Legal meddling by European Commission (EC) bureaucrats is costing Europe the chance of leading the world in e-commerce, according to a top lawyer.
By submitting your email address, you agree to receive emails regarding relevant topic offers from TechTarget and its partners. You can withdraw your consent at any time. Contact TechTarget at 275 Grove Street, Newton, MA.
Graham Ross, of online legal service Etradelaw, believes there are simply too many e-commerce-related laws emerging from Brussels, which threaten to tie businesses in knots.
The sheer weight of legislation, Ross said, is now driving much of European e-commerce business offshore, leaving those companies that can operate outside European Union (EU) legislation to clean up.
Ross, who will detail his concerns at the World E-Commerce Forum in London (18-20 October), insisted that hands-off regulatory structures in the US and Asia have benefited e-commerce growth, and could lead to both trading blocs dominating e-commerce by 2004.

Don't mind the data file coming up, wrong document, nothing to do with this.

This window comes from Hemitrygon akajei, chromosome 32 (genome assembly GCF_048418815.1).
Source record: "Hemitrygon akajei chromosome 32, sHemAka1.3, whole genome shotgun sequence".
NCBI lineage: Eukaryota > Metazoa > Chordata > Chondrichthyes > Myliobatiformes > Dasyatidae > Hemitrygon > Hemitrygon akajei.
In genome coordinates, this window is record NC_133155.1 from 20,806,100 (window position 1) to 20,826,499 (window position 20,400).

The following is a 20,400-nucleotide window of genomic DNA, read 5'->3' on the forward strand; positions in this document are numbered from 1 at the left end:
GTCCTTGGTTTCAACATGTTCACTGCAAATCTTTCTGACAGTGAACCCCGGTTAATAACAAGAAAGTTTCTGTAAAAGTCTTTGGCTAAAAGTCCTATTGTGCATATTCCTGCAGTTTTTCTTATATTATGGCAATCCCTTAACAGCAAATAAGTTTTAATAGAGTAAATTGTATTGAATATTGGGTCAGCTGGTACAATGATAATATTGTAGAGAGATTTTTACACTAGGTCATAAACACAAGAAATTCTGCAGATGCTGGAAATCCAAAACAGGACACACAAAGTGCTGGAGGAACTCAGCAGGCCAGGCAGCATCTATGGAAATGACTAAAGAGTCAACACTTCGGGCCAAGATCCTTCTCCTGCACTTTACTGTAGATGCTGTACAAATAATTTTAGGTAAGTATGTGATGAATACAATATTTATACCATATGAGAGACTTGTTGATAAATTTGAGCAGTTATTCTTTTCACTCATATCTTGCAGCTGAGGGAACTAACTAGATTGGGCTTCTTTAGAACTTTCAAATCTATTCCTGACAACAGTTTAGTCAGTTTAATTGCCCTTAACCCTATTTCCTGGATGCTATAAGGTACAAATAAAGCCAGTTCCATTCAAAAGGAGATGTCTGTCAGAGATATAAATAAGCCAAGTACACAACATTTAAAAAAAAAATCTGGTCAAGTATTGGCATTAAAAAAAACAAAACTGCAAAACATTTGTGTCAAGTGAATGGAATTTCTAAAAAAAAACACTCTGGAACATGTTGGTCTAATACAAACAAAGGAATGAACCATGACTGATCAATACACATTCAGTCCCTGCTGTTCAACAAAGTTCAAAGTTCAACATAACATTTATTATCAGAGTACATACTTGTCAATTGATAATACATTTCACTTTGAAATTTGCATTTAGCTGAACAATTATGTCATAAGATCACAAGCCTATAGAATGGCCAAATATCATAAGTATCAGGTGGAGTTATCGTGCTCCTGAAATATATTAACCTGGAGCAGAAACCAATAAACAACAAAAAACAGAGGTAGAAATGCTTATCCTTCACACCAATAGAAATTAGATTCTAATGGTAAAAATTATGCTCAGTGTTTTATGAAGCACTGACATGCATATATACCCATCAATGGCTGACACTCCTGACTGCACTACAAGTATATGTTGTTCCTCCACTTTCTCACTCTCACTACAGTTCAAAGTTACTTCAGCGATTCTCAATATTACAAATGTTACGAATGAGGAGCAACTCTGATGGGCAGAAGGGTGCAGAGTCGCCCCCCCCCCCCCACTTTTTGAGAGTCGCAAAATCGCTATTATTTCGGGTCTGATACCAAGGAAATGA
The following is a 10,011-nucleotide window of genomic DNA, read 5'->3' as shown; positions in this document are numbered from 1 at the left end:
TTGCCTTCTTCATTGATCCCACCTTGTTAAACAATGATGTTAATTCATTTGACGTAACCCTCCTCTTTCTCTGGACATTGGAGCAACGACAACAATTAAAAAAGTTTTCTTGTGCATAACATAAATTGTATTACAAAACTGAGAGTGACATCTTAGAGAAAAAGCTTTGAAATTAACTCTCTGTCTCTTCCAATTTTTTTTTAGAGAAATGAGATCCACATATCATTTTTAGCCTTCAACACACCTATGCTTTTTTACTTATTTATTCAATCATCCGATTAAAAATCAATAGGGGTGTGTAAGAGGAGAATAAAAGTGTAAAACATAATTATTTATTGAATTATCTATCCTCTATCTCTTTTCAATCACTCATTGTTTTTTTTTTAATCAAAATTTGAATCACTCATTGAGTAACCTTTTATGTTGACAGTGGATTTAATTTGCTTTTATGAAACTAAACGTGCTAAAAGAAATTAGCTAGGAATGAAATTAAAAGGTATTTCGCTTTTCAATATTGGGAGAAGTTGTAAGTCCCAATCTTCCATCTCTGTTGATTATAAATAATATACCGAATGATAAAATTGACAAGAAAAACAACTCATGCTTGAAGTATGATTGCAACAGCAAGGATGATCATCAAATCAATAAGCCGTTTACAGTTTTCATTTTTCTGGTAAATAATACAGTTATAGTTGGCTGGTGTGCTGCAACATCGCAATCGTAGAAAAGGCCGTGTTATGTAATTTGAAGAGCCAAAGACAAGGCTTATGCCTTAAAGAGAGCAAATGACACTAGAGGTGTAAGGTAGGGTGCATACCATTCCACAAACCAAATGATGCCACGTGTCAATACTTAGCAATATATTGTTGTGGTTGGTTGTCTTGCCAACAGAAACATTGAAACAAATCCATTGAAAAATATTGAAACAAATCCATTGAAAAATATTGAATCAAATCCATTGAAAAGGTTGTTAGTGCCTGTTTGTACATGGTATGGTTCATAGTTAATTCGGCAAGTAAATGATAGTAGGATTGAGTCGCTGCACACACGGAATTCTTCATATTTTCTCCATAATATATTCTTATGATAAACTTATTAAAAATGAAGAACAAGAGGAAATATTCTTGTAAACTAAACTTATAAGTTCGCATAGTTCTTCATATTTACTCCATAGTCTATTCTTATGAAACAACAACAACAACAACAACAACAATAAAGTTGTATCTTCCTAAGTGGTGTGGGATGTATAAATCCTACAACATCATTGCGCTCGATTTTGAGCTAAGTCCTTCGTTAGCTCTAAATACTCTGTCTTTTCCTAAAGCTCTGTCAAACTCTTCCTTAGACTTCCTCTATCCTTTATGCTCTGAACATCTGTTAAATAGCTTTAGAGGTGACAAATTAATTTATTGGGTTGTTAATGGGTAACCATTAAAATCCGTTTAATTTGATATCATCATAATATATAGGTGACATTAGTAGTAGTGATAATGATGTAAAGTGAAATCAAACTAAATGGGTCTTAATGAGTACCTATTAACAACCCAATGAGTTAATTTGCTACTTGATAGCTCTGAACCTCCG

By then, Asia will already have overtaken Europe in exploiting the beneficial effects of e-commerce, with Singapore likely to be the second-ranked e-commerce nation, according to some commentators.
The only possible solution to this regulatory imbalance between the EU, Asia and US, Ross said, is global e-commerce regulation, to which all participating countries would subscribe.
Ross' views are supported by recent e-commerce developments that have seen the EU's competition directorate rule on the setting up of electronic marketplaces, and the passing of the UK's Regulation of Investigatory Powers (RIP) Act, which gave the Government power to monitor e-mail. This week, e-commerce experts warned the UK Government that "hands-off" was the best way to foster e-commerce.
The European Commission has already been criticised over its ideas to introduce a "digital download tax" which would force US companies offering e-commerce services in Europe to register for VAT.
The European Commission has also been involved in a long-running spat with the US over their differing approaches to privacy of personal data.
Other regulatory issues that are certain to continue to offer potential for conflict include copyright, consumer protection and intellectual property.